Crimes and Misdemeanors

Crimes and Misdemeanors

Crimes and Misdemeanors

Multi Oscar and BAFTA nominated Woody Allen comedy-drama following two narratives that ultimately converge. An ophthalmologist's (Martin Landau) mistress (Anjelica Huston) threatens to reveal their affair to his wife, while a married documentary filmmaker (Allen) is infatuated by another woman (Mia Farrow).

1989Rating: PG104 minsUSA
ComedyDrama
Director:
Woody Allen ('Annie Hall', 'Blue Jasmine', 'Midnight in Paris', 'Manhattan')
Writer:
Woody Allen
Cast:
Woody AllenMartin LandauAnjelica HustonClaire BloomAlan AldaMia FarrowJoanna Gleason
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Reviews & comments

Variety

Variety

press

The structural and stylistic conceit is that when Landau is onscreen, the film is dead serious, even solemn, while Allen's own appearance onscreen signals hilarious satire and priceless one-liners.

Time Out

Time Out

press

Dramatically, the film seldom fulfils its promise, and its pessimistic 'moral' -- that good and evil do not always meet with their just deserts -- looks contrived and hollow. Intriguing and patchily effective, nevertheless.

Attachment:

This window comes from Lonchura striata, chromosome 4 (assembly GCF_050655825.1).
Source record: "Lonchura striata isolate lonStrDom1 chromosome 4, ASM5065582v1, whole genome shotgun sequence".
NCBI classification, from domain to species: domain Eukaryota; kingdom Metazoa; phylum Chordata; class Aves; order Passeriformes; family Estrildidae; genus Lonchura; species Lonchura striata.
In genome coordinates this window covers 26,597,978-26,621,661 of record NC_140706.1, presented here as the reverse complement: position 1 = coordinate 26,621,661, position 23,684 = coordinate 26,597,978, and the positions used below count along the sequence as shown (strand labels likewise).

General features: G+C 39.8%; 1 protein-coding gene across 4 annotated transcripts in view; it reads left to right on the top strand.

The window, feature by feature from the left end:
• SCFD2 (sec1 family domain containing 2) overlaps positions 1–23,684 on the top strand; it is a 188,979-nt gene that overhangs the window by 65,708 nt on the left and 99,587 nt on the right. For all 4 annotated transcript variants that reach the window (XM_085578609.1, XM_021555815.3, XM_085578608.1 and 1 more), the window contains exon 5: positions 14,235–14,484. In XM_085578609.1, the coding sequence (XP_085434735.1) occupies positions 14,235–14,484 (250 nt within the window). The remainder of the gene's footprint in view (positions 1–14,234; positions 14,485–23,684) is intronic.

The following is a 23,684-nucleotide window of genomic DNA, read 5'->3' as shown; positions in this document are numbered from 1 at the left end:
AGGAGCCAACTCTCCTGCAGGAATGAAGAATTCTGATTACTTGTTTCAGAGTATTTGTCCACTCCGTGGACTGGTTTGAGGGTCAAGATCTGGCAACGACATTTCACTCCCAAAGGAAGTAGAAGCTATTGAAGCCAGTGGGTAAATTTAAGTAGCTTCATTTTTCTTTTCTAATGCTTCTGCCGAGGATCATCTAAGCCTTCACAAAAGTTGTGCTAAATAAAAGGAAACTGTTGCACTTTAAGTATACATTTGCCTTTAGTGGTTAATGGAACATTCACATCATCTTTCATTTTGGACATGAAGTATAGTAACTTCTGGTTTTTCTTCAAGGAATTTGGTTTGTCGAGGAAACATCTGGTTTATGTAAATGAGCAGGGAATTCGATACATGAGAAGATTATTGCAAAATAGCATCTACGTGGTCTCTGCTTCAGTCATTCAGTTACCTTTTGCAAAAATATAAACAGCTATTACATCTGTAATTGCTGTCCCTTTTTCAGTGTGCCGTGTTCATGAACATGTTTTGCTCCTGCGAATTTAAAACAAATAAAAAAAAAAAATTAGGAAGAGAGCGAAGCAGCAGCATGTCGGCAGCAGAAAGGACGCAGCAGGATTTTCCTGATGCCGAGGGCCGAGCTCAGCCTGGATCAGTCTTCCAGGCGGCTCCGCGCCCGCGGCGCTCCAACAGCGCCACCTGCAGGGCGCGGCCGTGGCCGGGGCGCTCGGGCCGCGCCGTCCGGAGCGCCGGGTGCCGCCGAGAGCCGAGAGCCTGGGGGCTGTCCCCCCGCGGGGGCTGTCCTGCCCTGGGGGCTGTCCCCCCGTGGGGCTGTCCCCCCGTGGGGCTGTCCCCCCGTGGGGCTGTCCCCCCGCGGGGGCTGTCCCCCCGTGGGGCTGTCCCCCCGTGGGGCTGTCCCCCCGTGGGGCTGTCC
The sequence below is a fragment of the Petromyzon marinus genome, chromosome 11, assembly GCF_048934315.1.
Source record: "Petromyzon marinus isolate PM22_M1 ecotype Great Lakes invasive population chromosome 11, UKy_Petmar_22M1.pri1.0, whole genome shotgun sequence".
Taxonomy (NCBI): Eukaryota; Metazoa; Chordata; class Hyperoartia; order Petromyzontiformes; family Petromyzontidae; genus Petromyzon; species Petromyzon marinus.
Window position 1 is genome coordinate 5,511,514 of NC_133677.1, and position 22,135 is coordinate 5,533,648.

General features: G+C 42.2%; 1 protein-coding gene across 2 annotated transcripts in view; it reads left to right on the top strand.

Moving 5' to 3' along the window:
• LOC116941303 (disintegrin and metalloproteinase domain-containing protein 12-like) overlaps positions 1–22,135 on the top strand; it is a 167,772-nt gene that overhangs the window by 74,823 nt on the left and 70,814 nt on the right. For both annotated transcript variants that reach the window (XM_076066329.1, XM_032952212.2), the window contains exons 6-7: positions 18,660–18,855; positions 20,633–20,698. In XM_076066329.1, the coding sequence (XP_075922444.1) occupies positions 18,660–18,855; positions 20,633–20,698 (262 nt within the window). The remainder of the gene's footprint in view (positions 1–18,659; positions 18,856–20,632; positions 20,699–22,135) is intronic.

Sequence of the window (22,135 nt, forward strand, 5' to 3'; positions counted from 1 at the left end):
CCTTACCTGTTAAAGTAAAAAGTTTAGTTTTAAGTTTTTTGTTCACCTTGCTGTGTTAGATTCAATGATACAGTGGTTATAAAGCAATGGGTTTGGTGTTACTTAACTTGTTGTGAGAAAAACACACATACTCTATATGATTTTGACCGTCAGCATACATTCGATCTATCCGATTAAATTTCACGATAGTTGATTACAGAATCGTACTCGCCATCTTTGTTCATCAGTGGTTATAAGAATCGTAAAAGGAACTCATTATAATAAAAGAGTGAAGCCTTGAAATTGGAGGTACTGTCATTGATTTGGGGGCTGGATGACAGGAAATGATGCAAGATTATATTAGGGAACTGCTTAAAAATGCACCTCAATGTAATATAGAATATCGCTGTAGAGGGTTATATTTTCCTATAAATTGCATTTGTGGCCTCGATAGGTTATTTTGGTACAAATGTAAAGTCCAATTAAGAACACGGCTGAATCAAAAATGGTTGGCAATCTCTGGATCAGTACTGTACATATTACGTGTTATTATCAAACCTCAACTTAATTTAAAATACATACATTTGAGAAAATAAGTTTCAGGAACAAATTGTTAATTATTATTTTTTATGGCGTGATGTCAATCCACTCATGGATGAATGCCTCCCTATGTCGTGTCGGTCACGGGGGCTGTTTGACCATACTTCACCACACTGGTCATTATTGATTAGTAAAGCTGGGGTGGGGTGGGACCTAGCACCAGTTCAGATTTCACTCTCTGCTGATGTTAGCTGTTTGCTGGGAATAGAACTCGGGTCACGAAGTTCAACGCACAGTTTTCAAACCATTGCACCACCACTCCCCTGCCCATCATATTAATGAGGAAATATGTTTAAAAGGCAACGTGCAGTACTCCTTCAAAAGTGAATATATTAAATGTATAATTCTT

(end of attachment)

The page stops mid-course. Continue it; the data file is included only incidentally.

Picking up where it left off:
The New York Times

The New York Times

press

The movie's secret strength -- its structure, really -- comes from the truth of the dozens and dozens of particular details through which it arrives at its own very hesitant, not especially comforting, very moving generality.

Roger Ebert

Roger Ebert

press

The movie generates the best kind of suspense, because it's not about what will happen to people -- it's about what decisions they will reach.

Variety

Variety

press

The structural and stylistic conceit is that when Landau is onscreen, the film is dead serious, even solemn, while Allen's own appearance onscreen signals hilarious satire and priceless one-liners.

Time Out

Time Out

press

Dramatically, the film seldom fulfils its promise, and its pessimistic 'moral' -- that good and evil do not always meet with their just deserts -- looks contrived and hollow. Intriguing and patchily effective, nevertheless.

The New York Times

The New York Times

press

The movie's secret strength -- its structure, really -- comes from the truth of the dozens and dozens of particular details through which it arrives at its own very hesitant, not especially comforting, very moving generality.

Roger Ebert

Roger Ebert

press

The movie generates the best kind of suspense, because it's not about what will happen to people -- it's about what decisions they will reach.

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